With PR, everyone has a voice
Former Valley resident shares her NZ experience
Editor’s note: Katie Betanzo was raised in the Comox Valley and New Zealand. She’s a former editor of The Breezeway, the now defunct award-winning student newspaper at G.P. Vanier High School. Betanzo moved to New Zealand in 2001 and now teaches media studies and English in Auckland. She’s agreed to write a series of articles over the next year about how proportional representative government works in her adopted country. This is the first of those articles.
BY KATIE BETANZO
It’s been a long time since I took Politics 101. It was 1996, the year of the first MMP (mixed member proportional) election in New Zealand.
And while I have banished much of the content of those university lectures to the attic of my mind, I remember one story clearly: that of Sir Bob Jones and the 1984 New Zealand national election.
Jones, a business tycoon, wanted to bring down the right-wing government. But instead of throwing his weight behind the major left-wing party, he founded an ultra-right-wing party that won 12 percent of the votes and no seats.
But he succeed in splitting the right-wing vote. That helped the left-wing Labour party form a government with just 42 percent of the vote, and 59 percent of the seats.
This was possible because of the rules of the first-past-the-post electoral system (FPP).
Jones was not left-wing — far from it, in fact. But he could not abide the ultra-protectionist policies of the right-wing Muldoon government. By openly supporting the left-wing Labour Party, whose neo-liberal economic policy was right up Jones’ alley, Jones would have gained little.
Before New Zealand’s electoral reform and conversion to proportional representation, minority parties gained as high as 20 percent of the vote, but won only one or two seats. These MPs languished on the back benches of the opposition, effectively powerless, and the voices of the people who voted for them reduced to inconsequential protest votes.
Fast forward 33 years. In the general election of September 2017, the National Party won 44 percent of the vote, but could not form a government.
This is a good thing made possible by New Zealand’s electoral reform.
Effectively, 55 percent of the population voted for a center-left or left-wing party. Opinions differed about just how left we were willing to go, but that’s reflected in the wide choice of parties and policies. We now have a center-left coalition government, and in the spirit of compromise, we will please some of the people some of the time.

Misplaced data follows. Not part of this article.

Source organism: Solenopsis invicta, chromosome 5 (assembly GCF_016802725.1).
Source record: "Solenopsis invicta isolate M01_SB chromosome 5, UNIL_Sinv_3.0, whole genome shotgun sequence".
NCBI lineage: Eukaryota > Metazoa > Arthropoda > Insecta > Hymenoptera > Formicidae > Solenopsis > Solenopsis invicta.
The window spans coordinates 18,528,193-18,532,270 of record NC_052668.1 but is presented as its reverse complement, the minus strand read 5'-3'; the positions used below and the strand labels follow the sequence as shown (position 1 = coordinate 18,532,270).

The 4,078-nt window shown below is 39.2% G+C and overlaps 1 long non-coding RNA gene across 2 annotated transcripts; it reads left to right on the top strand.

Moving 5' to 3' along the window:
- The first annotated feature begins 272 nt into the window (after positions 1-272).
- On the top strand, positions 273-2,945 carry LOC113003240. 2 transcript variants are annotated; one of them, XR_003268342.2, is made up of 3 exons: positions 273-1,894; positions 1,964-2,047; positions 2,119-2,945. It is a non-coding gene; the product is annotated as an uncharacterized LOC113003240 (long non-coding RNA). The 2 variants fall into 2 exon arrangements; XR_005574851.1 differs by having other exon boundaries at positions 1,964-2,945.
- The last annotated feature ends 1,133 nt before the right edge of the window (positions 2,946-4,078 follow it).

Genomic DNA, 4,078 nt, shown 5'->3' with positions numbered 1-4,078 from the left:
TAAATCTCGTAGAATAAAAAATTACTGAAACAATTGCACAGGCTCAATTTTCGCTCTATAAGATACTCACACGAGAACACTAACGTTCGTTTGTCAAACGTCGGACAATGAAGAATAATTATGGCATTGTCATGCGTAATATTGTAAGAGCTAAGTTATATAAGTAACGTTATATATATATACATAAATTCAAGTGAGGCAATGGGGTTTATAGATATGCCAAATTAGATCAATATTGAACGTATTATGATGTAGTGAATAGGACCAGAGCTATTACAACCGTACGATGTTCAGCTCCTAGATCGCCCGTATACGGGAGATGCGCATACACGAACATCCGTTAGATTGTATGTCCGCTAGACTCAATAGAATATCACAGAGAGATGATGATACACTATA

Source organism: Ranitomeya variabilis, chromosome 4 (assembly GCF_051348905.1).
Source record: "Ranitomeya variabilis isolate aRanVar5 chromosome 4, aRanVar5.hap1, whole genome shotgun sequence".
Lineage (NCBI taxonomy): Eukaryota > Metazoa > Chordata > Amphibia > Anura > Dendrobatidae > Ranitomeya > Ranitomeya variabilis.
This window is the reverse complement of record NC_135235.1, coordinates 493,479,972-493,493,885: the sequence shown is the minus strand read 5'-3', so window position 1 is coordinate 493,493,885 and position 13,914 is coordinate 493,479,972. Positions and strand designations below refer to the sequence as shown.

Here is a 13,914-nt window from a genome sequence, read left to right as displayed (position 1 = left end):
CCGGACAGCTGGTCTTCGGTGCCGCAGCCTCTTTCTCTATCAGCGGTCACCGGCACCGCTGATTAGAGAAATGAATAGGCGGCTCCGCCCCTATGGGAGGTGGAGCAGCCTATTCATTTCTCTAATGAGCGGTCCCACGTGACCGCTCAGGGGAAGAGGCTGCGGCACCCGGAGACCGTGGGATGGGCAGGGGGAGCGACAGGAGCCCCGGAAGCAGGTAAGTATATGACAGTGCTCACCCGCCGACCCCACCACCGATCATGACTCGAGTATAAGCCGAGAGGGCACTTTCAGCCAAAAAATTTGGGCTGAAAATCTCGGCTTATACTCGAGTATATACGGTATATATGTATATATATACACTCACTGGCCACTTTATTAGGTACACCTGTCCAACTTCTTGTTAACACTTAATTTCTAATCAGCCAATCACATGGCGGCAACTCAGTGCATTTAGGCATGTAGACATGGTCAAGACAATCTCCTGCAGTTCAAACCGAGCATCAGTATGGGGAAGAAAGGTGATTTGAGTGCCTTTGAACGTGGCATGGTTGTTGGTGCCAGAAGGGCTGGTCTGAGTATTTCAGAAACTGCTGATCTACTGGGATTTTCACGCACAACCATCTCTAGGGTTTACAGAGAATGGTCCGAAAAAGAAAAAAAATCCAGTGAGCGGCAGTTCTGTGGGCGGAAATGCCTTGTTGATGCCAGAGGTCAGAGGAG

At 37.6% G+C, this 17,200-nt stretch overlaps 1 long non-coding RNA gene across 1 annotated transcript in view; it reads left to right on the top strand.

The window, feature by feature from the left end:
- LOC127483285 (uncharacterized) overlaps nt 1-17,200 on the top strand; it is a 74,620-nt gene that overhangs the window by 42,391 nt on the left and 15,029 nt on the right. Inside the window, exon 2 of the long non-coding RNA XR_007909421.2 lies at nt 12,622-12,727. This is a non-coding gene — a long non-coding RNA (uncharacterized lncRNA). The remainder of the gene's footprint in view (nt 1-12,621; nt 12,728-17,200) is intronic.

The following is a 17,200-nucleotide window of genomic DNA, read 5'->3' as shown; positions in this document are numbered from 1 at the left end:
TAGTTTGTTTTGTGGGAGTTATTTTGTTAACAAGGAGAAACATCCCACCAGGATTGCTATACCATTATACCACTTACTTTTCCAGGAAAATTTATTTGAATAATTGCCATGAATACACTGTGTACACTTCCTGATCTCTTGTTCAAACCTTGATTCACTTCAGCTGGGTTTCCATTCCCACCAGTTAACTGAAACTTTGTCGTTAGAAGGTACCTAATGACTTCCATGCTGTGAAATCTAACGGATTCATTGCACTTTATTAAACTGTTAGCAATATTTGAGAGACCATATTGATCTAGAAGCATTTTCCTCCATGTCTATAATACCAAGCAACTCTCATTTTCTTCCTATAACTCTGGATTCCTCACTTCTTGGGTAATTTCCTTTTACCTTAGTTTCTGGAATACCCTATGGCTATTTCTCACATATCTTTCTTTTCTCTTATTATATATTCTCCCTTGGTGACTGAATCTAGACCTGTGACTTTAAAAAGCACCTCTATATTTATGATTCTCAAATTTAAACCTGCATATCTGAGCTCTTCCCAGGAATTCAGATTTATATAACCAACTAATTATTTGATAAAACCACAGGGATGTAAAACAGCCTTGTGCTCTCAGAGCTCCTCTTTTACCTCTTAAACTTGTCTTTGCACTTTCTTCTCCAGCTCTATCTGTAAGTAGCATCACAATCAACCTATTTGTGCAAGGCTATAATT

CBC, Wikipedia and Facebook tell me that British Columbia has a minority NDP government. We Kiwis are not strangers to that concept, although coalitions between like-minded parties are more common than minority governments.
The thing is, though, under a proportional system, there would have been no question of Clark forming a government. The Liberals and NDP would each have had 35 seats, and the Greens with 15 would hold the balance of power. (The remaining two seats would either have gone to the largest of the minor parties, or been split between Liberals and NDP — MMP is a tricky beast.)
In a later column I plan to talk about the pros and cons of different types of proportional representation, from my obviously biased perspective. However, it’s worth facing one criticism head on: uncertainty.
In an FPP system, forming a government is pretty straightforward. The party with the most seats is in charge. Under MMP, any group of parties able to command the majority of votes can form a coalition government.
For most elections, this is straightforward: many smaller parties go into the election campaign having already declared which of the major parties they are willing to work with. However, in the event that an undeclared centrist party holds the balance of power, negotiations can take a while.
Case in point: our most recent election. Election Day was Sept. 23. The government wasn’t formed until Oct. 19. There were plenty of disgruntled people following the formation of the government, as I imagine there were in BC following the last election.
There’s a brilliant explanation of our election result here. It involves a group of politicians trying to buy a pie (we are Kiwis, after all). By applying the analogy to BC, it’s very simple to see that Clark would not have been able to “buy the pie” with her share of the seats; the Liberals and NDP would both have courted the Greens.
Still, in the eight elections since MMP was introduced in New Zealand, this sort of protracted wrangling has happened only twice. Situation normal is to cast your vote knowing you are supporting a coalition that will be headed by a major party on the left or right. The Greens will only ever form a coalition with Labour; the Act party (far-right neo-liberals) can’t abide Labour. Pretty simple.
In 1993, the final FPP election here, only 31.5 percent of votes cast were for the National Party, which formed the government with 50 percent of the seats. Eighteen percent of the votes went to the left-wing Alliance party, which gained only 2 percent of the seats.
Since 2002, all governments have been coalitions commanding 50 percent or greater of the seats in the house, as well as 50 percent or greater of the popular vote.
As rule by the people, for the people goes, I think we’re on the right track.
Further reading: The road to MMP; from the website, New Zealand History